For a brief period, the products were sold to Darche and warehoused for resale, but this arrangement was soon discontinued and is not material to the case. Essentially, Darche had a New Jersey office location from which it supervised its own employees as they rode circuit through its territory soliciting orders.

 Darche was compensated by payment of a commission on the sales it produced, at 5% for most of the period. There was no separate reimbursement or payment for expenses, such as travel or advertising.

 Selling prices were at all times set by the manufacturer, and Darche had no authority to negotiate or set any different prices. During the two periods when State fair-trade laws were authorized, first by the Miller-Tydings Act (1937), and again after the McGuire Act (1952) minimum resale prices may have been set to prevent price-cutting at the retail level, but the record is silent on this point and it is now some years since those laws have had force, and that part of the history, whatever it was, is not pertinent or material here.

 Identification of the functions of Darche and analysis of the relationship between the parties is as much a matter of the economics of marketing and of the law merchant as it is of pure law. The underlying structure must be described and understood before the law can be applied.

 There are many methods of marketing and distribution to move products from manufacturer to ultimate consumer, and a wide variety of channels through which this trade is carried on. At one extreme there is the manufacturer who sells directly to the ultimate consumer. At the other end there is the manufacturer who relies wholly on a selling agent so as to be relieved, through necessity or choice, of performing any marketing function whatever. In between these two extremes there are countless arrangements and combinations of them.

 From an economic and structural standpoint, it is common to classify these arrangements according to various elements, keeping in mind that the group as a whole comprises "middlemen" who in one way or another move the products of manufacture through the various channels of trade.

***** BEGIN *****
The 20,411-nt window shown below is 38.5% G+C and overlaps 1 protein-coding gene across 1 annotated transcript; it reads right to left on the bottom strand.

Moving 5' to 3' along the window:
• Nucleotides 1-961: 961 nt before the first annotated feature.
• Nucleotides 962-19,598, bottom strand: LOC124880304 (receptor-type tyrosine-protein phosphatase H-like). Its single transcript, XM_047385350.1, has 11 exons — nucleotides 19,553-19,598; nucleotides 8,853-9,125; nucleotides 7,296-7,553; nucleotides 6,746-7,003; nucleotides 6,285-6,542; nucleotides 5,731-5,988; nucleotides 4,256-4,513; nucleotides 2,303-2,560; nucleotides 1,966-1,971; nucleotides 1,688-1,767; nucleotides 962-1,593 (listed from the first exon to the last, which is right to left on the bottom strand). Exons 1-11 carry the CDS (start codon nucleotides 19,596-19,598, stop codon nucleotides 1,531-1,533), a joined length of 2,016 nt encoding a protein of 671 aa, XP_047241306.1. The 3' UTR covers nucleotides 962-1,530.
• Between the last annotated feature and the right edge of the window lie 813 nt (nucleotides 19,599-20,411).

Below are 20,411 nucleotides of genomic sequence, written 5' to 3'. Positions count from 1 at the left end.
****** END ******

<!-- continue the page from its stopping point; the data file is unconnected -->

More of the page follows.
They are classified according to whether they take title or not. They are classified according to whether they physically store and ship. They are classified according to whether they can negotiate and set prices, or not. They are classified according to whether they provide financing assistance or not. They are classified according to whether a product line can be marketed by itself, or whether the products of others must be gathered and combined in order to effectuate sales.

 For a brief description of the economic and functional characteristics of these different modes of marketing, see Lincoln Library of Essential Information, 34th Ed., 1971 (Frontier Press, Columbus, Ohio) in the section on Economics and the Useful Arts dealing with marketing and the wholesaling structure, at pp. 1242-1243.

 In this case, as analysis of the written agreement shows, Darche's status as a manufacturer's representative acting as an independent contractor carries less authority than would a "sales agent."


"A sales agent or agency makes sales and performs other sales services on behalf of a principal in return for a fee or commission. As in any other agency relationship, the sales agent binds his principal by his actions within the scope of his authority. The principal sets the sales policies, determines the agent's responsibilities, and remains directly responsible to the customer with respect to the product." Bender, Business Organizations, Vol. 15 § 2.03 (9) (1980).

 In the language of the agreement, Darche was appointed "Sales Representative as representative for the solicitation of orders" for the designated territory. (Par. A). No deviations were to be made from the printed price list or standard terms and conditions of sale (Par. C). All orders "will be considered an offer to purchase until accepted by Charmglow", and could be accepted in whole or in part. "Acceptance will take the form of a shipment on the order." Shipment of less than an entire order was acceptance of that part actually shipped. (Par. C).

 Commission percentage was not set by the agreement; rather, the rates would be stated on commission schedules published by the manufacturer from time to time, with changes effective on orders taken after notice of the change (Par. D).